“Somebody has to figure out how to meld the various capacities and drive to an outcome based on the different skill sets pulling together. What modest success I’ve had is based on my ability to drive a project to its outcome.”

By late 2001, the construction of the International Space Station, with all its overruns and coordination problems, was becoming an international problem. Bush needed a troubleshooter.

“He couldn’t find anyone to take the job,” O’Keefe said with a smile. “I wasn’t given much of an option. When the president of the United States says, ‘You have to do this,’ the last thing you say is ‘No.’ ”

O’Keefe became NASA administrator. He trimmed $5 billion of overruns from the space-station budget and oversaw the successful installation of the modern marvel.

“It was a process management challenge. It involved several months of working through the sequences of how the project was developed. Then you start taking time out of the equation, finding the shortest distance from A to B. Reduce time, you reduce costs. Next, you take out the nice-to-haves, all the neat stuff that was not essential.”

In February 2003, O’Keefe faced another test after the Space Shuttle Columbia disintegrated, killing all seven astronauts onboard. 

The following year, NASA scientists clamored for a manned shuttle mission to repair the Hubble Space Telescope, even though the new safety checks ordered after the Columbia disaster were incomplete. They said the risk was worth taking to save the powerful telescope.

O’Keefe disagreed and nixed the mission. 

“I was there at the Kennedy Space Center when Columbia went down. I saw the faces of the family members, watched their emotions shift from elation to deep despair.”

O’Keefe said that some of the aggrieved family members asked him to make sure such a calamity never happened again.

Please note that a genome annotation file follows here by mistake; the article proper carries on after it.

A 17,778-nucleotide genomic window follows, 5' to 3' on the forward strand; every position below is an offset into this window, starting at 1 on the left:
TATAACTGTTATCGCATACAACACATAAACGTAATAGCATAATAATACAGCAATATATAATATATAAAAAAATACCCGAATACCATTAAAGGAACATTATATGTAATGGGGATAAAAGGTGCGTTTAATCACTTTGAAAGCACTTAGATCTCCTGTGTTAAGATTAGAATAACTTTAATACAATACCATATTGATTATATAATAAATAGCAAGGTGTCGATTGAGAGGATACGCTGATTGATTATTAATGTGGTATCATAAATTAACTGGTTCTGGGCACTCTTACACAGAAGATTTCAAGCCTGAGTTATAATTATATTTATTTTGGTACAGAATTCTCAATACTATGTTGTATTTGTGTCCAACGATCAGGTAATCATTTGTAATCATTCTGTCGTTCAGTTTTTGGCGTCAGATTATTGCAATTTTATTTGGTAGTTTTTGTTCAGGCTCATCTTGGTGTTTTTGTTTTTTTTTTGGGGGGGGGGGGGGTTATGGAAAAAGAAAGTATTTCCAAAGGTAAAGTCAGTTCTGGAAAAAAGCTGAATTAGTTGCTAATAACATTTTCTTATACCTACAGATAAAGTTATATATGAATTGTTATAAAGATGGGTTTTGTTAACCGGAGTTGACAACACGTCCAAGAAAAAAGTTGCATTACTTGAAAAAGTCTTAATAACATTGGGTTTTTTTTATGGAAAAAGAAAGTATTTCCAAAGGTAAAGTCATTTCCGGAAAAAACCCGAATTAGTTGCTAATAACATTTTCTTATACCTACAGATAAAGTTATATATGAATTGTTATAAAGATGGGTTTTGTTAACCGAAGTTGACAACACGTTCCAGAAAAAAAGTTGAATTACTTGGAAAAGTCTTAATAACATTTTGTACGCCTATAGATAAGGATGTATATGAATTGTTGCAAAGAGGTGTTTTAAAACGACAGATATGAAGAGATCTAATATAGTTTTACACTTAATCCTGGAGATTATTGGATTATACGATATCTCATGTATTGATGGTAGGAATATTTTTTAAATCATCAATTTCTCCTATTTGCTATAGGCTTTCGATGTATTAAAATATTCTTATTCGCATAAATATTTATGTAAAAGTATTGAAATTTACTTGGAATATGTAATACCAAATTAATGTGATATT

“In anything you do, there are risks. But if you are facing known risks and do nothing to mitigate them — that’s irresponsible.”

As it turned out, the scientists were wrong about the window of opportunity. After the Space Shuttle had been cleared for flight, repairs to the Hubble were made successfully in 2009.

In his current capacity as CEO of EADS North America and chairman of the National Defense Industrial Association (NDIA), O’Keefe is again talking responsibility, and the lack thereof, regarding the automatic $500 billion cut to the Pentagon’s budget that will take place next year if Congress doesn’t act to reverse it.

“Sequestration was meant to scare people into taking action. The result has been the opposite. It has caused people who should be acting to relinquish control.”

He’s penned a letter for NDIA to House Speaker John Boehner (R-Ohio) arguing that the cuts would cripple the defense industry, increase unemployment, slow the economy, force smaller contractors out of business and jeopardize national security.

“And their inability to work this out has called the full faith and credit of the United States into question. And for what?”

O’Keefe shook his head. “This may result in costing us as much in inefficiency as they think they’re saving by budget cuts.”